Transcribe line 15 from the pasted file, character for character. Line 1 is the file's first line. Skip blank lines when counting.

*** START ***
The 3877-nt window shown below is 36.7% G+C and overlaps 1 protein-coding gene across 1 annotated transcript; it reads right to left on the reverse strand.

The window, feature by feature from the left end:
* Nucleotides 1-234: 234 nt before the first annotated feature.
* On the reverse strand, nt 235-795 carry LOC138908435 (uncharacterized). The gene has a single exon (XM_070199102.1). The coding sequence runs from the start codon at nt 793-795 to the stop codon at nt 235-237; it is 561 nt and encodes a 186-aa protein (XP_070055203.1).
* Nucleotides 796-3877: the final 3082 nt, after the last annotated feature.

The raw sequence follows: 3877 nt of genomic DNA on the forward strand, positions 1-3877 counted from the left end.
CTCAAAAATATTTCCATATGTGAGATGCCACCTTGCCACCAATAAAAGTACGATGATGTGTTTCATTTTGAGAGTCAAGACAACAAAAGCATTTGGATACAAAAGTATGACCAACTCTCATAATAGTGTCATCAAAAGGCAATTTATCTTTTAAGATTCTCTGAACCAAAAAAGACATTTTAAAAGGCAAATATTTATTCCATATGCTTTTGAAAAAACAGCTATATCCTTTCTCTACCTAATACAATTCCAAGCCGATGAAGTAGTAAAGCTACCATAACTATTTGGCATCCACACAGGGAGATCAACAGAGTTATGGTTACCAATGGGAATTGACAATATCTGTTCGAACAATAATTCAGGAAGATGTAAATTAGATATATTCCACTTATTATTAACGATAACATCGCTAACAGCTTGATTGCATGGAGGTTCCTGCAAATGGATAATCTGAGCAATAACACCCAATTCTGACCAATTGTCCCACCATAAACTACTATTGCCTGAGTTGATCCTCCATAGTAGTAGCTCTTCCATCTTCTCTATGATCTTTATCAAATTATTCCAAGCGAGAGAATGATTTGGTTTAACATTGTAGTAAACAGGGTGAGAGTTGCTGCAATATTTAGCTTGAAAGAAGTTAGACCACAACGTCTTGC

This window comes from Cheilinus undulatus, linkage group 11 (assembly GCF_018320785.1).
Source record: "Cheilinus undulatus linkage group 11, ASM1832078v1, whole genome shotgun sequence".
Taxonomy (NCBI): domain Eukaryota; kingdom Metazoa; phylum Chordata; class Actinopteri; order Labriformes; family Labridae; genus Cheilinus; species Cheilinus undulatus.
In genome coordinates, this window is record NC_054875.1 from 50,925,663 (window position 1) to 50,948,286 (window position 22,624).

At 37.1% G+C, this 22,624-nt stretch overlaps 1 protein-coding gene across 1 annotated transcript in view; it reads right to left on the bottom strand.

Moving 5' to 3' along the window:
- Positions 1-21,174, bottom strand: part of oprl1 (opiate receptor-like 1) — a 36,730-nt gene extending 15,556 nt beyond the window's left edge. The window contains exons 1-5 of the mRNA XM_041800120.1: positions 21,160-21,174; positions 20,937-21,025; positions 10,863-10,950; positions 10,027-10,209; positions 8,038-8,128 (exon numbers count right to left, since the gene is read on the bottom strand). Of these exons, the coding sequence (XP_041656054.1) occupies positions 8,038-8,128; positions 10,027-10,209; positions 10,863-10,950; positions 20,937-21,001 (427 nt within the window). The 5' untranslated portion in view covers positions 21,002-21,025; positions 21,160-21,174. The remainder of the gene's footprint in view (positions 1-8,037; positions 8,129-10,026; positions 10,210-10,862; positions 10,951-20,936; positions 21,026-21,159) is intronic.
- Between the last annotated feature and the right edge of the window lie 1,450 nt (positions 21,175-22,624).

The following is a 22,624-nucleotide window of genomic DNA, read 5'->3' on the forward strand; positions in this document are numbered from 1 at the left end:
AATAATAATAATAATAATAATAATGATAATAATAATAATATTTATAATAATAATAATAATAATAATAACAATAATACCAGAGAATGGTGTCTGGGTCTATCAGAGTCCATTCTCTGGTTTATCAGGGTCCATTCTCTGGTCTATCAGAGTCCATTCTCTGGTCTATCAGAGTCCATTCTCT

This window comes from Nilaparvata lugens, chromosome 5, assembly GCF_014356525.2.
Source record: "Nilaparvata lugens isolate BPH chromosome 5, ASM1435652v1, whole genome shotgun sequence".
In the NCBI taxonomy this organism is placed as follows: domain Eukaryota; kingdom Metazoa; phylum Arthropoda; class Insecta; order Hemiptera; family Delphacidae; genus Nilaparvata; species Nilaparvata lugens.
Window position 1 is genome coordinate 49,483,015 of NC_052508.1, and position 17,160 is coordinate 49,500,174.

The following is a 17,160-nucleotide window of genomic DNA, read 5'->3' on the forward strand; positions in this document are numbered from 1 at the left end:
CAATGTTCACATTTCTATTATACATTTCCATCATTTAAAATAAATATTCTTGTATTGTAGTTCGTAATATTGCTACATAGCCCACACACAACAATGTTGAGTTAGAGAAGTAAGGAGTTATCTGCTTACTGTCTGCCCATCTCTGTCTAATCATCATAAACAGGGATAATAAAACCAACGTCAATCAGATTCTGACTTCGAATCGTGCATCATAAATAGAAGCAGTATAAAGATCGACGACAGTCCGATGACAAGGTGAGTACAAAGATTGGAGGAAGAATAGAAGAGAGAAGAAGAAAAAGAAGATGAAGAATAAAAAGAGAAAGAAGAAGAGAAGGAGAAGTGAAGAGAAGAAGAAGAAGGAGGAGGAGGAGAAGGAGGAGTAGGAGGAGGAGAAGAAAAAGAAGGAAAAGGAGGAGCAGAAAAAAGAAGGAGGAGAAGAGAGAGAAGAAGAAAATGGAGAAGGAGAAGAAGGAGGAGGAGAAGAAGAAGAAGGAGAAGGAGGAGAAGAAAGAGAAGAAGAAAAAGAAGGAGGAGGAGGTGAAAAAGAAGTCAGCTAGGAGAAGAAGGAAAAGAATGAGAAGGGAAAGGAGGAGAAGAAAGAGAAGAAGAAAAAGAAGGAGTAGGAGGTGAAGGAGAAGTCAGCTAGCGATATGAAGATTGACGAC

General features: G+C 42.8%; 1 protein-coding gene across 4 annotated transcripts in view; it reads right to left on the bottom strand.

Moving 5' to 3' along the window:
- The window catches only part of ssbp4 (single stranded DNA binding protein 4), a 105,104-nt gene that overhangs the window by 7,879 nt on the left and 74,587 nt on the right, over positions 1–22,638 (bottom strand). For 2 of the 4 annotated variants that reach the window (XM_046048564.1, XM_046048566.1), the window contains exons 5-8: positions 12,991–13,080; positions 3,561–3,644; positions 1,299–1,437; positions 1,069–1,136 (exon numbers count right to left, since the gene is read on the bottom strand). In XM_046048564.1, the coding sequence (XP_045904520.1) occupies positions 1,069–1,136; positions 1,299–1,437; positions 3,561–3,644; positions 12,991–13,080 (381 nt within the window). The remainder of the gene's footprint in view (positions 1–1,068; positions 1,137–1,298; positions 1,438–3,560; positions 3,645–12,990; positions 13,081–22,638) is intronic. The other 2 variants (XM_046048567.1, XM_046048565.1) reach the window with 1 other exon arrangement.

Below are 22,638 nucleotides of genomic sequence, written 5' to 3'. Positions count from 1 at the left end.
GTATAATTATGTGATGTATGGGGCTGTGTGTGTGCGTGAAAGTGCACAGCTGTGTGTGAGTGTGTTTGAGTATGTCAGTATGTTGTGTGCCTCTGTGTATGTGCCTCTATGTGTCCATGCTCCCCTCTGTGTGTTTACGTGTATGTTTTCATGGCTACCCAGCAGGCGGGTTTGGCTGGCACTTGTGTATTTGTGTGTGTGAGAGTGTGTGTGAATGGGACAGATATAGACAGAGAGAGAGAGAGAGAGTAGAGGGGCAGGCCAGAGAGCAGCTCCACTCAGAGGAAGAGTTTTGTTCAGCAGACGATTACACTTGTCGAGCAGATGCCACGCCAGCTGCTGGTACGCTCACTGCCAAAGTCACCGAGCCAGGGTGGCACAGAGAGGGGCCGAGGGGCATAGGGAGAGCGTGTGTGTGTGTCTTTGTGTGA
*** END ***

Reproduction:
- Between the last annotated feature and the right edge of the window lie 1,450 nt (positions 21,175-22,624).